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New Vernier Circuit Board 2

Vernier Circuit Board 2

The original Vernier Circuit Board has been updated to include more components and to provide more versatility for basic circuit experiments. While the footprint of the Vernier Circuit Board 2 has the same dimensions as the original version (10 in. × 6.5 in. [25.5 cm × 16.5 cm]), the new board packs more experimental options into the space.

Vernier Circuit Board 2

New Vernier Flash Photolysis Spectrometer

Vernier Flash Photolysis Spectrometer

Photochemical reactions are very important in many areas of chemistry. These reactions often proceed quickly and, as a result, require fast reaction techniques to analyze. The Vernier Flash Photolysis Spectrometer is a simple, user-friendly instrument for demonstrating to undergraduate chemistry students the fundamental principles of these types of reactions.

Vernier Flash Photolysis Spectrometer »

Vernier in Chemistry Journals

Using Conductivity Measurements To Determine the Identities and Concentrations of Unknown Acids: An Inquiry Laboratory Experiment

K. Christopher Smith and Ariana Garza, J. Chem. Educ., Article ASAP (As Soon As Publishable), Publication Date (Web): May 8, 2015

This article describes a student-designed titration experiment that uses LabQuest and a Conductivity Probe to identify unknown acids as being either HCl or H2SO4 and to determine the concentrations of the acids. Using an inquiry context, students gain experience with titrations, conductivity, procedural design, and analysis of results. The experiment is suitable for advanced high school or college-level general chemistry students.

Decay Kinetics of UV-Sensitive Materials: An Introductory Chemistry Experiment

Garrhett Via, Chelsey Williams, Raymond Dudek, and John Dudek, J. Chem. Educ. 2015, 92, 747–751

A procedure that provides an innovative approach to undergraduate chemistry kinetics experiments is described in this article. Logger Pro and a SpectroVis Plus Spectrophotometer with the SpectroVis Optical Fiber are used to measure the reflection spectrum from an incandescent bulb off of a UV-sensitive bead or thread, both in its excited state (immediately after UV irradiation) and unexcited state (only incandescent illumination). First-order kinetic decay rates are obtained by measuring the time- dependent reflection spectra of ultraviolet sensitive objects as they return from their excited, colored state back to their ground, colorless state.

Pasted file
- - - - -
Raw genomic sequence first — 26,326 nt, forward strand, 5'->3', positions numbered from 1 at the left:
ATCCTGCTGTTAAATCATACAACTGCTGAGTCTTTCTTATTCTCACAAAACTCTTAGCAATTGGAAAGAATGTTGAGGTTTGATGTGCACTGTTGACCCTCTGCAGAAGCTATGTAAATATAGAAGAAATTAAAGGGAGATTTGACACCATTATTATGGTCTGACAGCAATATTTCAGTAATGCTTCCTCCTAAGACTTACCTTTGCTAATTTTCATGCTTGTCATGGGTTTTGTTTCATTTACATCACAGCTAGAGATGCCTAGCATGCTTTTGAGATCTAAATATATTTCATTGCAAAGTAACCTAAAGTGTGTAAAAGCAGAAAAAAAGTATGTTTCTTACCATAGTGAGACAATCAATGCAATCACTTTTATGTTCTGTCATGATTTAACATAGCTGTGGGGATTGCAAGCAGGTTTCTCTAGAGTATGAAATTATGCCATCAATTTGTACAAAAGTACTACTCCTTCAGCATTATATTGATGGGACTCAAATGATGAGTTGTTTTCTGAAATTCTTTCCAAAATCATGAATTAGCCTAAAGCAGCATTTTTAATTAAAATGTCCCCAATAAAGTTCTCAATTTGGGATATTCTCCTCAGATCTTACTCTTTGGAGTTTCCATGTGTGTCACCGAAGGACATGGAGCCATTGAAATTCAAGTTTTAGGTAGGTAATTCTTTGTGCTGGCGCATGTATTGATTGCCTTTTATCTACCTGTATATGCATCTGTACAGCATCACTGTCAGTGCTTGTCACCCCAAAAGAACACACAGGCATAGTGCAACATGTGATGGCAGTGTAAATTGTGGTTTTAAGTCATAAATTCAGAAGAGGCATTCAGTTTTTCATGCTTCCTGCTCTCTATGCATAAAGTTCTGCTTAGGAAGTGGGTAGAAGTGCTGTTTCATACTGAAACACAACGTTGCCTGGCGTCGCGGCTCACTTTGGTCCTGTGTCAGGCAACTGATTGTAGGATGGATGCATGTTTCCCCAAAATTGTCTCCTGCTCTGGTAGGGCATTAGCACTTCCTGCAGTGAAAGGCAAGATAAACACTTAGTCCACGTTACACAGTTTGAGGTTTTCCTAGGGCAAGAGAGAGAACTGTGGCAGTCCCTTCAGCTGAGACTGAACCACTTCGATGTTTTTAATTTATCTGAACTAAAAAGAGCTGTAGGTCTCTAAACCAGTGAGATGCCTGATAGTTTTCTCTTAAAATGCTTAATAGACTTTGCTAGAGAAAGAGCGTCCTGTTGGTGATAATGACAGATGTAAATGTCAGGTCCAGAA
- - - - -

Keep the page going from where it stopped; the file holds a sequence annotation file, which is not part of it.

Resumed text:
Demonstrations of Frequency/Energy Relationships Using LEDs

Graham T. Cheek, J. Chem. Educ. 2015, 92, 1049–1052

In this article, the use of LEDs (light-emitting diodes) to demonstrate the relationship between frequency (or wavelength) and semiconductor energy level differences is described. LEDs can function as light detectors, and this ability is exploited to show the minimum light frequency needed to produce a voltage response in an LED. The light sources can be other LEDs or a flashlight with colored filters. A SpectroVis Plus Spectrophotometer with a SpectroVis Optical Fiber was used to measure visible LED wavelengths when nominal values were not available.

Boiling Water Demo: Much More than Meets the Eye

Jean Weaver, Chem13 News, 2015, 415, 8–9

This article presents a demonstration to help students understand what happens at the microscopic level when water warms and boils. The setup uses Logger Pro and a Stainless Steel Temperature Probe to monitor the temperature of a beaker of water heated by a hot plate. The author explains how the activity allowed students to think critically about the relationship between kinetic energy, potential energy, heat, and temperature.

Vernier in the Physics Journals

Using Research-Based Interactive Video Vignettes to Enhance Out-of-Class Learning in Introductory Physics

Priscilla W. Laws, Maxine C. Willis, David P. Jackson (Dickinson College), Kathleen Koenig (University of Cincinnati), and Robert Teese (Rochester Institute of Technology), The Physics Teacher, v53, #2 (Feb 2015), 114–117.

The authors explain how to use a series of short videos to enhance a physics class. The vignettes are based on physics education research and are distributed as free open-source software.

Light-Emitting Diodes: Solving Complex Problems

Gorazd Planinšicˇ (University of Ljubljana and The House of Experiments, Slovenia) and Eugenia Etkina (Rutgers University), The Physics Teacher, v53, #5 (May 2015), 291–297.